Acne Rosacea is a poorly understood chronic, or long term, condition which is estimated to affect up to 16 million Americans. Rosacea most commonly affects fair skinned people of North European descent and affects twice as many women as men, although the symptoms tend to be more severe in men. Although Rosacea symptoms are not detrimental to the patients general health they can have phsycological affects. A recent survey by the National Rosacea Society found that 76% of Rosacea sufferers felt that their skin condition had adversely affected their self esteem. Symptoms typically first appear between the ages of 30 to 50 but can start in the early 20′s as flushing or facial redness which can be confused with blushing. As the disease develops pimples or pustules can develop on the face, redness will develop on the cheeks, nose, chin or forehead, small visible blood vessels may develop on the skin of the face and the eyes may become irritated (Ocular Rosacea). In more severe cases the skin can thicken, usually around the nose, where it is known as Rhinophyma.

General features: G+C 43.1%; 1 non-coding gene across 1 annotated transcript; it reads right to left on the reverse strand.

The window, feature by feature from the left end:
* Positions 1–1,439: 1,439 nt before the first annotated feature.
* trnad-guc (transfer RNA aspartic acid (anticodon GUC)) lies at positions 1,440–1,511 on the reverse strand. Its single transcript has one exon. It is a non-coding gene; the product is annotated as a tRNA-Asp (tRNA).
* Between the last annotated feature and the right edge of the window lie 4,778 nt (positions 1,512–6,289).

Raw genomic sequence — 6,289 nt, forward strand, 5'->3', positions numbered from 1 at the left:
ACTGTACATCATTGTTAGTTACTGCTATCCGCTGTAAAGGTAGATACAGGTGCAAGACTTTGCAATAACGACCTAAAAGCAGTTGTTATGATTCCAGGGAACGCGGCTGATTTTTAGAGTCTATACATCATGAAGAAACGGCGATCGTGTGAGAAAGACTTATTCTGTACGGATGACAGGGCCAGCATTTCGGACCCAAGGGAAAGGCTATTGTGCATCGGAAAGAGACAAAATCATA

Although there is no known complete cure for Rosacea several triggers have been observed which are known to increase the signs and symptoms of the condition. These include exposure to sunlight, stress, alchohol, extremes of temperature and eating certain, usually highly spiced, foods. Identifying and avoiding these triggers can be a useful way in controlling the condition. A dermatologist can also help with a range of medications to lessen the affects of Rosacea. The Revitol range has an excellent cream which has been proven to reduce the signs of rosacea very well. Rosacea Laser Treatment is also available as a more expensive option for severe cases. Rosacea is a relapsing condition, people will have periods when their condition is particularly bad followed be periods when they become less severe. By identifying which triggers affect their Rosacea, and seeking medical help, most people can effectively control the effects of their condition.